What's your story?
Written by listed counsellor/psychotherapist: Angela Keane, PgDip, MBACP (Accred)
8th June, 20150 Comments
People are natural storytellers: not just the performers amongst us, who can entertain an audience with their anecdotes, but all of us. By storytelling, I mean the way we communicate and give shape and order to our world. Even from infancy, when we babble incoherently, we’re verbalising our inner experiences, explaining ourselves through sound if not yet through words. To an attentive caregiver, the grunts, giggles and cries of a small child are entirely comprehensible and communicate a range of needs, including the need to be connected.
As children grow, their story-telling capacity becomes more sophisticated, as they develop a sense of past, present and future, of the concrete and the abstract, of ‘me’ and ‘not-me’. As young children grasp for ways to put into words their formative experience of the world, they blur reality and fiction. These ‘play-based’ stories anticipate the way that as adults we find analogies and metaphors to illustrate what has happened to us and how we feel about it, and with some protective distance from the actuality of the event.
Part of the therapeutic benefit of counselling is being provided with an audience, an attentive listener who is there to listen to your story. It can be a relief simply to put into words experiences and emotions you may not have shared with anyone else, or which you feel you’ve told those close to you too many times. But that’s only part of the story.
Even with a captive audience, stories tend not to be linear, chronological or sequential. We tend to be associative, one memory triggering another, and digressive (‘where was I?’). The gaps in our stories or the places of emphasis all have meaning. We may tell our stories differently according to our sense of audience, seeking to achieve intimacy, even manipulate, or to keep the recipient at a distance from the emotion of the experience. One of the aims of counselling might be to take the risk of telling your story, or stories, without the defences we use in our everyday interactions, such as the humour which minimises the discomfort of our experience or the rationalisations which explains it away. Counsellors are active listeners, who reflect back to you what they hear, including such defences, and help you to make sense of your story.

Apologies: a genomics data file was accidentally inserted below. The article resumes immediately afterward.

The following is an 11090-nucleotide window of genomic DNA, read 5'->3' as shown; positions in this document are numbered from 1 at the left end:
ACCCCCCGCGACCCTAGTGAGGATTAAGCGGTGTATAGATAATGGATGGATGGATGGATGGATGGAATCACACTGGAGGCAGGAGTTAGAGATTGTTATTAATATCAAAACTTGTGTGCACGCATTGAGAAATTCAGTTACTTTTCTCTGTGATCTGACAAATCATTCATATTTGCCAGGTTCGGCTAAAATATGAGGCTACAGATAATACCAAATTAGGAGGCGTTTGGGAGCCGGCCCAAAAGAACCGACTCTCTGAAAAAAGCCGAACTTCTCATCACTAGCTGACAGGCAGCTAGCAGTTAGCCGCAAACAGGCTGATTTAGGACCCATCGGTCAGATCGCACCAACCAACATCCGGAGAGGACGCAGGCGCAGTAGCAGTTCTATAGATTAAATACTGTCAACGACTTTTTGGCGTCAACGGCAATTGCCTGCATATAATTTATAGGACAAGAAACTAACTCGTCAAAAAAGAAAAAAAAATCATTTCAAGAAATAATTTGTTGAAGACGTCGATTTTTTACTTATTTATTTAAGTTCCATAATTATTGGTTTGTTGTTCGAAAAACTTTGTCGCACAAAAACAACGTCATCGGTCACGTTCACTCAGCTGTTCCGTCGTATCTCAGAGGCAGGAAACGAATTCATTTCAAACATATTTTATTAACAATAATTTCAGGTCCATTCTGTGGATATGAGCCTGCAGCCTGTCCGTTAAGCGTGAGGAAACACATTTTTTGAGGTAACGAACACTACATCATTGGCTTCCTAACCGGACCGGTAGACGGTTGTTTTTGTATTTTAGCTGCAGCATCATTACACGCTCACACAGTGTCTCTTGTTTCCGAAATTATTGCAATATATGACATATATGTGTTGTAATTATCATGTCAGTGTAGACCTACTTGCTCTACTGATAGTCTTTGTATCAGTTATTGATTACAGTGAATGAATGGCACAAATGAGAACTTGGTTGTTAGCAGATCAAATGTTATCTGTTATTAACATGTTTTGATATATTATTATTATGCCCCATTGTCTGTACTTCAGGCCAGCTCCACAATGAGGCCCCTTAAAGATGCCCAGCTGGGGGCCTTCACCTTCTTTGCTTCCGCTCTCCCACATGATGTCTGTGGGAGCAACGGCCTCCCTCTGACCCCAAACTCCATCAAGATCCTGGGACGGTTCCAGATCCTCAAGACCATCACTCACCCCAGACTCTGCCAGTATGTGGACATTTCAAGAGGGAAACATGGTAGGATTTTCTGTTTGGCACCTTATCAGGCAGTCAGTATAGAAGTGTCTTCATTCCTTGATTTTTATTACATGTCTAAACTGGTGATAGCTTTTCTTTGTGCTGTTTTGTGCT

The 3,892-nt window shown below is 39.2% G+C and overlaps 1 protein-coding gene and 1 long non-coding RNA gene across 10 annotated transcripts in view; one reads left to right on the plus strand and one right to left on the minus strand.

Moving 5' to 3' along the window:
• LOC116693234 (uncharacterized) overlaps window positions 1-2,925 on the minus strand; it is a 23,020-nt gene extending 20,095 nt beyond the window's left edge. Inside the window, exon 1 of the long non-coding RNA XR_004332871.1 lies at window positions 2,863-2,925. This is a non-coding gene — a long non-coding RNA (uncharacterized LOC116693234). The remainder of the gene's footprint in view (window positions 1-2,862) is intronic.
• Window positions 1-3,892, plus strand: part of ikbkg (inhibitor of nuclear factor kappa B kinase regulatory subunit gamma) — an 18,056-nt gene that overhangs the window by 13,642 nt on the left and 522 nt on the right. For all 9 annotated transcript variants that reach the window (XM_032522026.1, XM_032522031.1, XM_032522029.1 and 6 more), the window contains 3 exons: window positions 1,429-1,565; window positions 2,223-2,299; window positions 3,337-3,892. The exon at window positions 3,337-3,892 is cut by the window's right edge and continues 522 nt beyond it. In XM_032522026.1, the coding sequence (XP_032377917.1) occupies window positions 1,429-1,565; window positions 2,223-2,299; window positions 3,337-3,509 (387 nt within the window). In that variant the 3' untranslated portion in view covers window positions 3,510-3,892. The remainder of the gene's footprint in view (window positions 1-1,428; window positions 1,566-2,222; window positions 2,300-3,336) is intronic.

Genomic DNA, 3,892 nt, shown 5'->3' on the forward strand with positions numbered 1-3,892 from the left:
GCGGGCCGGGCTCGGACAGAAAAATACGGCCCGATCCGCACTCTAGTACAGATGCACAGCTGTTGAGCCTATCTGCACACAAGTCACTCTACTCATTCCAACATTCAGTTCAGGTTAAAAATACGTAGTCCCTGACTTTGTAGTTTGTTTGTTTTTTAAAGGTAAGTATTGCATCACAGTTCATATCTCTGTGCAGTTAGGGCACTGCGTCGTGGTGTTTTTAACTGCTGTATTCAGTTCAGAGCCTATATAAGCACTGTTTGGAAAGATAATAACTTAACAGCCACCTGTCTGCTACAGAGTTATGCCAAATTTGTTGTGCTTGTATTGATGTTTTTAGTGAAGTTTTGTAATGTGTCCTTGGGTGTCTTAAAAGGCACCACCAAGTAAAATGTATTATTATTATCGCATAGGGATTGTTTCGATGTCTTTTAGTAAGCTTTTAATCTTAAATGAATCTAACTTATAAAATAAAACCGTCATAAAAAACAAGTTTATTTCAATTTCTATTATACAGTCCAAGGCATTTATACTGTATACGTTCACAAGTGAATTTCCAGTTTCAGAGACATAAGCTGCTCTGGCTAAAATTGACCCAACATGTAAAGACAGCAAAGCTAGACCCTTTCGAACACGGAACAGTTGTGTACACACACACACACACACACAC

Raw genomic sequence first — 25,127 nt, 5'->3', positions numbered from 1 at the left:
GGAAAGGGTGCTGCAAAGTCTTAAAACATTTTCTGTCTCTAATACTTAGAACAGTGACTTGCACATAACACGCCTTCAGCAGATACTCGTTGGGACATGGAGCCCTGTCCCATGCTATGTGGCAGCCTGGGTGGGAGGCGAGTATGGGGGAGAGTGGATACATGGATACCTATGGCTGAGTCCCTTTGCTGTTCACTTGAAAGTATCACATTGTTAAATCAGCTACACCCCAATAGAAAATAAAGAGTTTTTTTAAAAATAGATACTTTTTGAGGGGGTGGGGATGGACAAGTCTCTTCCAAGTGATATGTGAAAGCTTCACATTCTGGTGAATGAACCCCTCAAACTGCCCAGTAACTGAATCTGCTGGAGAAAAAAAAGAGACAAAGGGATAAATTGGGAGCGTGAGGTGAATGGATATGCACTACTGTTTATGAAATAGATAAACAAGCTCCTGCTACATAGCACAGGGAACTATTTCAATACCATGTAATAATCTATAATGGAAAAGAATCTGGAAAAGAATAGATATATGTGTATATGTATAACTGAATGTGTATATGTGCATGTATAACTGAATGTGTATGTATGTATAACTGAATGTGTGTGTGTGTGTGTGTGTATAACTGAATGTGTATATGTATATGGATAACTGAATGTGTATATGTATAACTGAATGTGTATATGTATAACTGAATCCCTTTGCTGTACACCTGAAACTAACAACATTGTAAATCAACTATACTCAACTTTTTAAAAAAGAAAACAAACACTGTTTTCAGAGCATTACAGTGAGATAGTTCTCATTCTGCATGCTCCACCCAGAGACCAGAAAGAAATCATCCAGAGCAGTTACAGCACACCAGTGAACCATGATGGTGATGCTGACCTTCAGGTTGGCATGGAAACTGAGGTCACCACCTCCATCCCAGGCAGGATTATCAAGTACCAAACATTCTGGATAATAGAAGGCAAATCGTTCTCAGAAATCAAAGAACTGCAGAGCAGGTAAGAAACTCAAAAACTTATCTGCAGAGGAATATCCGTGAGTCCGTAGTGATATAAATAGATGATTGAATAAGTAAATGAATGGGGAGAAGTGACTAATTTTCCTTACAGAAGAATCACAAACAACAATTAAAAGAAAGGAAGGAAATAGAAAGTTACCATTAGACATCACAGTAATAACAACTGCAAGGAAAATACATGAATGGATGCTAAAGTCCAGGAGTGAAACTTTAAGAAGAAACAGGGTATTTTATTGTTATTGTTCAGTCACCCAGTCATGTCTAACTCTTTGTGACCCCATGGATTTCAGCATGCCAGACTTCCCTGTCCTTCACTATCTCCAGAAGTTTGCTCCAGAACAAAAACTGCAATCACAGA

Although in our conscious awareness, our life stories do not start at our beginnings, our origins can have a powerful shaping force on the way we understand ourselves in the present and project into the future. Early attachments, or lack of them, are central to that early (emotional) story, even though we can’t remember those early months and years. The significance of our beginnings is reinforced by the stories we are told about ourselves. The knowledge of being born into a loving family, for instance (which is perhaps the story we are told by our families) can sustain us and give us the confidence and emotional tools to enter into other nurturing relationships. More difficult beginnings may feel like a legacy of loss, either at a conscious or unconscious level. At times of crisis, such as bereavement of the breakdown of a relationship, it can feel like the legacy is being lived out, as feelings of abandonment or isolation resurface. Even for someone with a history of more secure attachment, such losses can feel disorienting, entirely unfamiliar and at odds with the ‘story so far’. The loss of meaning that is sometimes part of bereavement stems in part from this disruption to the life story. Coming to terms with loss can be about reorienting to an unplanned future and finding new meaning in it.
There are some parts of our story that are written for us and some people seem to have little authorship of their own life at all. Despite the protestations of some politicians, we don’t all have equal opportunity to fulfil our potential and to make the choices that would make us happy and keep us well. Even in the most constrained circumstances, however, there is the capacity to act, to be the protagonist in if not the author of our own stories. Sometimes we need a little help to see how. In a counselling relationship, telling the story may lead to changing the story or writing new, more hopeful ones.
About the author
Angela Keane in an Integrative Counsellor, with a private practice in Chorlton, South Manchester. She also provides counselling for clients at a Macmillan Wellbeing Centre and for children in a Manchester primary school, supported by the organisation Place2Be.
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